But the message of The Kingdom's preamble is that the otherworld is what our world was before it was our world. That is, that we are inheritors of strange and ancient lands. Our ancestors, the first inheritors, knew; but for the better part we have forgotten. Though not all, and some perhaps not the best of us.

Our fully-human forefathers who lived before history left ubiquitous traces of their inner lives on cave walls and rock faces. Remarkably, across enormous distance and time the imagery remained conspicuously familiar, and religious. From all inhabited continents, and from the Upper Paleolithic to traditional cultures which until our own time contributed in isolation to the collective body of sacred art, we find the same recurring abstract geometric patterns, and similar depictions of shapeshifters in various stages of transformation. (It's interesting to note how now, after the "end" of history, the shapeshifter figure occupies again the shadows of our consciousness at the borderland of worlds. A recent example is the pseudo-documentary "Brandon Corey Story," a slick piece of disinfotainment that exploits our authentic apprehensions by fabricating evidence upon legitimate suspicions.)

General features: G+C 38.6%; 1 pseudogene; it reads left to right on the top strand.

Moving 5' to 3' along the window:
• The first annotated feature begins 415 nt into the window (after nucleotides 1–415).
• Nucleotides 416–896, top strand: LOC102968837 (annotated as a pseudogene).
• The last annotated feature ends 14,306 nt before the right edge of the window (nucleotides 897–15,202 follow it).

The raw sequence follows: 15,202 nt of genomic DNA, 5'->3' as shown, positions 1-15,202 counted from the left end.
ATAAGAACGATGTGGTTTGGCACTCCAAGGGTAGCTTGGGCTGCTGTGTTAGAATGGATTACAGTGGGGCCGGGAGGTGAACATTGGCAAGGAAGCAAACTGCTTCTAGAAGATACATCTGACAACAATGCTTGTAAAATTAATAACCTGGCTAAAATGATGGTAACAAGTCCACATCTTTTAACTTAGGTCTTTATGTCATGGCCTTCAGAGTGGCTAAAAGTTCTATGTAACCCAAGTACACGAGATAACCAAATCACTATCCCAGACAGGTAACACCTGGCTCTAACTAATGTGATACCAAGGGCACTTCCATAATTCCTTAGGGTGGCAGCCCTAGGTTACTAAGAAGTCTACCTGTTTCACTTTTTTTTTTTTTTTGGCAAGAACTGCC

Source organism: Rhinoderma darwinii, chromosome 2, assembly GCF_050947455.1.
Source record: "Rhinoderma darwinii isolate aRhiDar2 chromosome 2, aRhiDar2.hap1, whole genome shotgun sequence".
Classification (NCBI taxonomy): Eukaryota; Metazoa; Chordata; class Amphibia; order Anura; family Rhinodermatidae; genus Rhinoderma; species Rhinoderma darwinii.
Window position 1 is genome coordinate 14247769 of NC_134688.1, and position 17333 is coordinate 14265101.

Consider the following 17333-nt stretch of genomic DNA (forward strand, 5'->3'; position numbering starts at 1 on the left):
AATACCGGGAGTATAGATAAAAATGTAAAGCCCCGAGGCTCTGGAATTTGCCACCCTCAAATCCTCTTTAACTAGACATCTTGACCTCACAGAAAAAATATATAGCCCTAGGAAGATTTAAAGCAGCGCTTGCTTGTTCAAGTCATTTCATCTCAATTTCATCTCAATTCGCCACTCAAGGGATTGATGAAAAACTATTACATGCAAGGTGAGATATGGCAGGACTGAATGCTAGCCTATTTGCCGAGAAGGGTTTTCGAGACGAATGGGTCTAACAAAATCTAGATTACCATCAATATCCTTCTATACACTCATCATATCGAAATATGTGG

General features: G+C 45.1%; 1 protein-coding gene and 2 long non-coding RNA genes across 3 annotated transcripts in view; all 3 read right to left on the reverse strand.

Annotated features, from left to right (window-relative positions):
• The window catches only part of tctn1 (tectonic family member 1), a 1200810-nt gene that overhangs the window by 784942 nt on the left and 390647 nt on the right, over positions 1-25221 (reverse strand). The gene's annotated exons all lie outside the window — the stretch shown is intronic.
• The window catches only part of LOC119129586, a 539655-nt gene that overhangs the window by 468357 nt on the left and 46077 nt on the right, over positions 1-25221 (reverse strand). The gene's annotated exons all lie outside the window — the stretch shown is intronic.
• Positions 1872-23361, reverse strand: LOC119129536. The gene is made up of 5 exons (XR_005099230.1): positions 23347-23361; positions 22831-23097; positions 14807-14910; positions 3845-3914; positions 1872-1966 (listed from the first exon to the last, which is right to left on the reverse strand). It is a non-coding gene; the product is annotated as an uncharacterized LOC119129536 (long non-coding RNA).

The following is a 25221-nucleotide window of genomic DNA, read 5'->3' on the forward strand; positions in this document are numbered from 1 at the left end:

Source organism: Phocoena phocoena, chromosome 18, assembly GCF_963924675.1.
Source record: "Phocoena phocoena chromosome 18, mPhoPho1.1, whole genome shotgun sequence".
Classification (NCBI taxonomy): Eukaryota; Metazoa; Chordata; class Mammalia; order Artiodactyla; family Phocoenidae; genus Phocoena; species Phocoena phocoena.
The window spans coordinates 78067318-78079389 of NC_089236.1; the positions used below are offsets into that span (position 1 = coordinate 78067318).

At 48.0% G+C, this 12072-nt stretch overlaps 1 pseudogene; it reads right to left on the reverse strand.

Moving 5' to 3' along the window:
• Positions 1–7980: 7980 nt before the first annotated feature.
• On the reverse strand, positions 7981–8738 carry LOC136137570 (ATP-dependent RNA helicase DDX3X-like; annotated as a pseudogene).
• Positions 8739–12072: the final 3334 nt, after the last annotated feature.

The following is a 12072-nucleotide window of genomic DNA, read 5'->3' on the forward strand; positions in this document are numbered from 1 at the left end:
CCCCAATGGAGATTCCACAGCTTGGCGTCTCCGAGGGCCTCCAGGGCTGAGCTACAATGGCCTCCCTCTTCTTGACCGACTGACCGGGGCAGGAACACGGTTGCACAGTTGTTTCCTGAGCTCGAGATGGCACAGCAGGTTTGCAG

Graham Hancock devotes much of his recent Supernatural to cave art, with particular attention paid to the finding of palaeoanthropologist David Lewis-Williams that its imagery appeared to be the language of universal trance states:
At some stages of the visionary experience subjects in laboratory tests report seeing displays of specific kinds of abstract geometrical patterns. What is interesting is the evidence that such patterns are universal and culture-free. Once we have entered a state of consciousness that has been altered deeply enough - itself a universal neurological capacity for the human race - it seems that everyone, everywhere experiences visions containing very much the same combinations of patterns and shapes.